There are many ways to manage an event’s lightning dangers including sight and sound, electronic detection and advanced prediction. Regardless of the type of system you choose, it is important to pay close attention to the warnings and believe them. Everyone would agree that this would be an obvious choice, but too often people push the safety limit so more of the game or activity is completed. This frequently happens when humans are looking for a lightning strike and counting the seconds until thunder is heard. The subjective nature of human decision making, coupled with an emotional need to finish an event makes this form of lightning safety very dangerous and inconsistent. Electronic methodology is much better and if believed, the human element is totally removed. A lingering question still remains. When can you safely resume the game? How long should you wait given the fact that lightning can strike from 50 miles away?
Thor Guard Lightning Prediction
Thor Guard represents the lightning prediction option to help manage anyone’s lightning risk. This technology samples the energy fields and movements that actually permit lightning to come to ground. It doesn’t matter if the strike is a storm’s first, a strike from a storm 10 to 20 miles away, or a return strike from a storm that had seemingly departed your area an hour earlier. Thor Guard’s systems are based on more than 43 years of on-going research and practical application proven throughout the world. We believe that return strikes from storms that seemed to have passed are the most dangerous and most difficult to defend against.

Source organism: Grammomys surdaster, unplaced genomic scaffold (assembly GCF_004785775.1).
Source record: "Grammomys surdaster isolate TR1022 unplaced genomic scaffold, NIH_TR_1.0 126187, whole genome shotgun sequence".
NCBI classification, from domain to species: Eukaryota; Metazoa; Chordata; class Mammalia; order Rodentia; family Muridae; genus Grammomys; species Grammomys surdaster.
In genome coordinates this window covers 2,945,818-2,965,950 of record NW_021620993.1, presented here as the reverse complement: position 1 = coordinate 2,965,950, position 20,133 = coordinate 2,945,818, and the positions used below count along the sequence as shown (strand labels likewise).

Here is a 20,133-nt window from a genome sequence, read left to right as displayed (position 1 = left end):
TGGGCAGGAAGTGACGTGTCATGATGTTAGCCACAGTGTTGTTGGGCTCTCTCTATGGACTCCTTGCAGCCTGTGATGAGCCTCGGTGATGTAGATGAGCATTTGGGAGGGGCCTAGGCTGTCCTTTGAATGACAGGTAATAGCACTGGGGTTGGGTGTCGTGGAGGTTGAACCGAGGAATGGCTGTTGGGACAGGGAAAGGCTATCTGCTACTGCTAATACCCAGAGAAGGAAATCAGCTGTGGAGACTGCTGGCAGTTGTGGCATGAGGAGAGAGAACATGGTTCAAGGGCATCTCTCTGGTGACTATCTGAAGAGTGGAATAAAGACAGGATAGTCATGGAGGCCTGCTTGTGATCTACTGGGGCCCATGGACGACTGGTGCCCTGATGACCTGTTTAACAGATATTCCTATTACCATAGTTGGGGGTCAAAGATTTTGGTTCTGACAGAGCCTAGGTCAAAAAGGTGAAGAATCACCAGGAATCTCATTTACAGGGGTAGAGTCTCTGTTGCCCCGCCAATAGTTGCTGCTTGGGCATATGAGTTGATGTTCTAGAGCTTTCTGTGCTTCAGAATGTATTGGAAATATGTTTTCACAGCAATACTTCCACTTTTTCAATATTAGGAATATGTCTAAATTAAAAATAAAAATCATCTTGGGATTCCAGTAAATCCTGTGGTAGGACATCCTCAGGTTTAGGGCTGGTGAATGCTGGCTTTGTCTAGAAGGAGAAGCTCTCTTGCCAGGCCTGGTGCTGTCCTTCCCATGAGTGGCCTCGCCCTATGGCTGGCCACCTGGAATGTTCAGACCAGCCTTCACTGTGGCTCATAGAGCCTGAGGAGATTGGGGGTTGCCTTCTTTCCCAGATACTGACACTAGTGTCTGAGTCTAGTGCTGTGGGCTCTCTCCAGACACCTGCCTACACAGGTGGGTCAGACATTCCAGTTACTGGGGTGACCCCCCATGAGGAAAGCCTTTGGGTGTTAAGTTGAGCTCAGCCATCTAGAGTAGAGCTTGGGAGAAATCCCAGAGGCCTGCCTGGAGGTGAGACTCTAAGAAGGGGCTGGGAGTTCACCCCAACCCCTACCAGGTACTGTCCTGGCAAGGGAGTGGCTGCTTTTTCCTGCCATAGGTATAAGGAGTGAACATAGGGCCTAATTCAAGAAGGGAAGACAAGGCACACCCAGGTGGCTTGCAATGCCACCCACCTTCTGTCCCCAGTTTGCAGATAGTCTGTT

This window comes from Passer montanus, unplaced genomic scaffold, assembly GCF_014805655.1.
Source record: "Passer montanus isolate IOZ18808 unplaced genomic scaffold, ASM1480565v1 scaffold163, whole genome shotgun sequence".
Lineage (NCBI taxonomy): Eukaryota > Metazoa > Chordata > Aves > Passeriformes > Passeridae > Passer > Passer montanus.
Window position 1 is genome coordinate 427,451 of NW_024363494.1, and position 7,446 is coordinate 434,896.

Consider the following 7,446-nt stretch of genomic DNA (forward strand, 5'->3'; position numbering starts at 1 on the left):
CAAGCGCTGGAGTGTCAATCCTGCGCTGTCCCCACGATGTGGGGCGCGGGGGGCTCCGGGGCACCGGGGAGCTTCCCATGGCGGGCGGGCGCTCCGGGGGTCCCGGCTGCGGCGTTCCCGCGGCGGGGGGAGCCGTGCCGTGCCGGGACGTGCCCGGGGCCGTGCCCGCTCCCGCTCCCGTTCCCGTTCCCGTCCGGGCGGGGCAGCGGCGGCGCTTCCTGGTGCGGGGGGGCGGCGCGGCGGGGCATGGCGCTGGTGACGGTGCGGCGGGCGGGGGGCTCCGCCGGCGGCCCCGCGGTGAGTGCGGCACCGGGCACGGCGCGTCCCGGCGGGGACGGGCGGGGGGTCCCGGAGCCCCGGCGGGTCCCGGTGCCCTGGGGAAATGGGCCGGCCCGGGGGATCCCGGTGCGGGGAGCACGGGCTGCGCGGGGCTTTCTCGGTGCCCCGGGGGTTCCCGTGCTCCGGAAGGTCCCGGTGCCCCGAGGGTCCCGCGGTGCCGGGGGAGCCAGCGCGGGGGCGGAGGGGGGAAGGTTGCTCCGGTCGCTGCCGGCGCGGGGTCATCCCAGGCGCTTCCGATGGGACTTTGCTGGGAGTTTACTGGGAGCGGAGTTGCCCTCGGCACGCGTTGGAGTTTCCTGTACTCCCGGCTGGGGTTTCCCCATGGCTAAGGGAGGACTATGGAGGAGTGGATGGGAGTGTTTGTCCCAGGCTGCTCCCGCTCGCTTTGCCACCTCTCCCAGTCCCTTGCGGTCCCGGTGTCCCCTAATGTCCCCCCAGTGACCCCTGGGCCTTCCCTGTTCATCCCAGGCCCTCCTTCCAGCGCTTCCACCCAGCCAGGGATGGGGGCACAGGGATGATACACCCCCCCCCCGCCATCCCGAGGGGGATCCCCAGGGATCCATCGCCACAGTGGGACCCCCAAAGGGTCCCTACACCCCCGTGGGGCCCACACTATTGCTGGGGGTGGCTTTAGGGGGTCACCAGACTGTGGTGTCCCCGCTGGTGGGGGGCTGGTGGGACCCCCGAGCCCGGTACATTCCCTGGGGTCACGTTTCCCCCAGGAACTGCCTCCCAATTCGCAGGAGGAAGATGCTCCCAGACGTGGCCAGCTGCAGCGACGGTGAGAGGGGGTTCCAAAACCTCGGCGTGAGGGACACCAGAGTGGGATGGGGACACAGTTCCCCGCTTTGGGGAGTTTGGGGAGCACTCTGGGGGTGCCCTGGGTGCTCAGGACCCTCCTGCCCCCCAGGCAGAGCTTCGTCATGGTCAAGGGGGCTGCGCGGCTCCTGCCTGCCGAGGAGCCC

The All Important All Clear Notification
If someone is using the flash to bang method of lightning warning, they are working under the so-called 30-30 Rule. This states that if there is a 30 second interval between a visible lightning strike and the audible thunder from that strike, then the strike was six miles distant (30 divided by 5 equals 6). The assumption is that a lightning event six or more miles away suggests you are safe. After a storm has passed, you would wait 30 minutes after the last strike is detected six miles from your location. Not only have NOAA and the National Weather Service abandoned this methodology years ago, there is no data to support this practice.
Lightning detection uses the same 30 minute wait period after the last strike occurs eight or ten miles from the sensor. While the waiting period may sound safe, there is no evidence or data to support the practice. Thirty minutes could be way too long or too short!
Thor Guard sees the same energy required to create a strike as when a storm has passed. No energy, no strike. Too much energy, no matter how long you wait, still dangerous. It is all about the energy. Thor Guard, on average, will get you back on the field twenty to forty five minutes earlier than any other method…safely.
For more information visit, thorguard.com.